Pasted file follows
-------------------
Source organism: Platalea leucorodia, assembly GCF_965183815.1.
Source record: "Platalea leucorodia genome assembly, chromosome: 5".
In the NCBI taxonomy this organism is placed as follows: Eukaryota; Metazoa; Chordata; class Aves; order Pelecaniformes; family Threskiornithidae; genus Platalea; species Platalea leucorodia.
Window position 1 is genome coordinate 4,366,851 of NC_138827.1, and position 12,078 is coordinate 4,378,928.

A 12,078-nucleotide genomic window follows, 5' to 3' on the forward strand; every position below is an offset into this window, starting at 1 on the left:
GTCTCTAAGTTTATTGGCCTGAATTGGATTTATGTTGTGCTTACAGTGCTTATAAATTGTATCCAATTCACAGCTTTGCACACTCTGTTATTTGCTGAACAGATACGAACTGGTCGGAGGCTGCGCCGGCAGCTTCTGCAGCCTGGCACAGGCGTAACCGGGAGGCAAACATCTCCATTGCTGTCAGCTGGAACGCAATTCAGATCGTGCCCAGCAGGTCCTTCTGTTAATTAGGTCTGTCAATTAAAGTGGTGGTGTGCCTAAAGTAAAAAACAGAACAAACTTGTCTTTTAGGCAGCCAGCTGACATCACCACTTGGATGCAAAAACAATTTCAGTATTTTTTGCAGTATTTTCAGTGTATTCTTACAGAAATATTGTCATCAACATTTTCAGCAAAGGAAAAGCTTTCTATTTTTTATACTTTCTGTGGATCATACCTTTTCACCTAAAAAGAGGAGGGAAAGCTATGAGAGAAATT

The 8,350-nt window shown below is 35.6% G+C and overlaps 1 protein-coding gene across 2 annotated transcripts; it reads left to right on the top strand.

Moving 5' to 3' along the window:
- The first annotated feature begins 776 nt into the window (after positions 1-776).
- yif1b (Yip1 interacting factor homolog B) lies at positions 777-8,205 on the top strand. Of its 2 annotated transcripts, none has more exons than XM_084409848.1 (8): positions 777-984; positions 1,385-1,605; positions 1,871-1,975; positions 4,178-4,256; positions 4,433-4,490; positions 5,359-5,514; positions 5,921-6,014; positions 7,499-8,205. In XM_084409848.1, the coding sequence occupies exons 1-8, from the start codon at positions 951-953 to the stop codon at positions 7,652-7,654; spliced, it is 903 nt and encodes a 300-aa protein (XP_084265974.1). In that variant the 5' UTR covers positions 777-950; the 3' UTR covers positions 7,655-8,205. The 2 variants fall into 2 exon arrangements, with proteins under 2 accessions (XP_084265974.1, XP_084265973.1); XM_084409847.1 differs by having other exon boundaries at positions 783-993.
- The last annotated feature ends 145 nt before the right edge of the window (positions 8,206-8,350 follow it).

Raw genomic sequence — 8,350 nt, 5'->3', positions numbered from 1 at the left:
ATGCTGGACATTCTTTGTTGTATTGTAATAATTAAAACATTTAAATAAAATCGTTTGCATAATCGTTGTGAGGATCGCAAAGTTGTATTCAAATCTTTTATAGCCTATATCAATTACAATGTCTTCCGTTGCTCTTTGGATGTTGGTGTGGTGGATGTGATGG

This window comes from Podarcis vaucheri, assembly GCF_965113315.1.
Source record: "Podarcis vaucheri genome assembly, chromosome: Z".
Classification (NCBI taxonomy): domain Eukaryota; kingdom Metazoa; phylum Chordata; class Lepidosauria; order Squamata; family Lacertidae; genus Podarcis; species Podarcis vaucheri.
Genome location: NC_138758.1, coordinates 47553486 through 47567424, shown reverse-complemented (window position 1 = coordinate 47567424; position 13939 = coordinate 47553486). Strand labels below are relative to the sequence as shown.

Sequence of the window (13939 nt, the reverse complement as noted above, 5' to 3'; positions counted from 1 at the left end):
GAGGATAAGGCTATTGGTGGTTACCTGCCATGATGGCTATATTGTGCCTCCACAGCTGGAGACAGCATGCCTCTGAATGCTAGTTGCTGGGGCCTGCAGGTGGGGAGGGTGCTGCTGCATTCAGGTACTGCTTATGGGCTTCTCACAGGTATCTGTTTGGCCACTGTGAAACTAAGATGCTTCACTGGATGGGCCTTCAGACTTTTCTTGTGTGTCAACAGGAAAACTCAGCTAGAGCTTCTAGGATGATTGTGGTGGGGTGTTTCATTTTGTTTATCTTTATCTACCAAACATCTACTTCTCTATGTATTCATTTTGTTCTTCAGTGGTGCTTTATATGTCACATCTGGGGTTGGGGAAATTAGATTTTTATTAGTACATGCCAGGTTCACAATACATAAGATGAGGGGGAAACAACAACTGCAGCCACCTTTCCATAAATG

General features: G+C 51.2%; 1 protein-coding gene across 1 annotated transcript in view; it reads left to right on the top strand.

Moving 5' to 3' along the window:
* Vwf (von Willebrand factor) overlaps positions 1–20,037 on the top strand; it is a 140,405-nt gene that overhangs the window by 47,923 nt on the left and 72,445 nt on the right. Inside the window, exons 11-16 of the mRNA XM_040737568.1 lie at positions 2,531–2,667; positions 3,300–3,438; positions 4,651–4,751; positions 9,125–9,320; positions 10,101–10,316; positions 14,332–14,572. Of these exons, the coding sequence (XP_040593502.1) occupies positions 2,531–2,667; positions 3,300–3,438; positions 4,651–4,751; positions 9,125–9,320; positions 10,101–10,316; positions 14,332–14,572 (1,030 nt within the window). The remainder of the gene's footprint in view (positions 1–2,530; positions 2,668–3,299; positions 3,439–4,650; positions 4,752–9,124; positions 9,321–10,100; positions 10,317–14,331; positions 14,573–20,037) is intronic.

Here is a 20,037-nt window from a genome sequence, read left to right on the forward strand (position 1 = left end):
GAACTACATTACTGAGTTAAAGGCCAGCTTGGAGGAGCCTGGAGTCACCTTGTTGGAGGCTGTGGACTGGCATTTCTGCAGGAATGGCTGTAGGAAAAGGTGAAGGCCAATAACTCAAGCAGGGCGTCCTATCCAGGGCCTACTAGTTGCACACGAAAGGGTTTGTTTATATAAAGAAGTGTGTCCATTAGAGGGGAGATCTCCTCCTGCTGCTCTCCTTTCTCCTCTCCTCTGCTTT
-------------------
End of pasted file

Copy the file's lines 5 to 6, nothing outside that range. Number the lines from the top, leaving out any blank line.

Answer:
A 12,078-nucleotide genomic window follows, 5' to 3' on the forward strand; every position below is an offset into this window, starting at 1 on the left:
GTCTCTAAGTTTATTGGCCTGAATTGGATTTATGTTGTGCTTACAGTGCTTATAAATTGTATCCAATTCACAGCTTTGCACACTCTGTTATTTGCTGAACAGATACGAACTGGTCGGAGGCTGCGCCGGCAGCTTCTGCAGCCTGGCACAGGCGTAACCGGGAGGCAAACATCTCCATTGCTGTCAGCTGGAACGCAATTCAGATCGTGCCCAGCAGGTCCTTCTGTTAATTAGGTCTGTCAATTAAAGTGGTGGTGTGCCTAAAGTAAAAAACAGAACAAACTTGTCTTTTAGGCAGCCAGCTGACATCACCACTTGGATGCAAAAACAATTTCAGTATTTTTTGCAGTATTTTCAGTGTATTCTTACAGAAATATTGTCATCAACATTTTCAGCAAAGGAAAAGCTTTCTATTTTTTATACTTTCTGTGGATCATACCTTTTCACCTAAAAAGAGGAGGGAAAGCTATGAGAGAAATT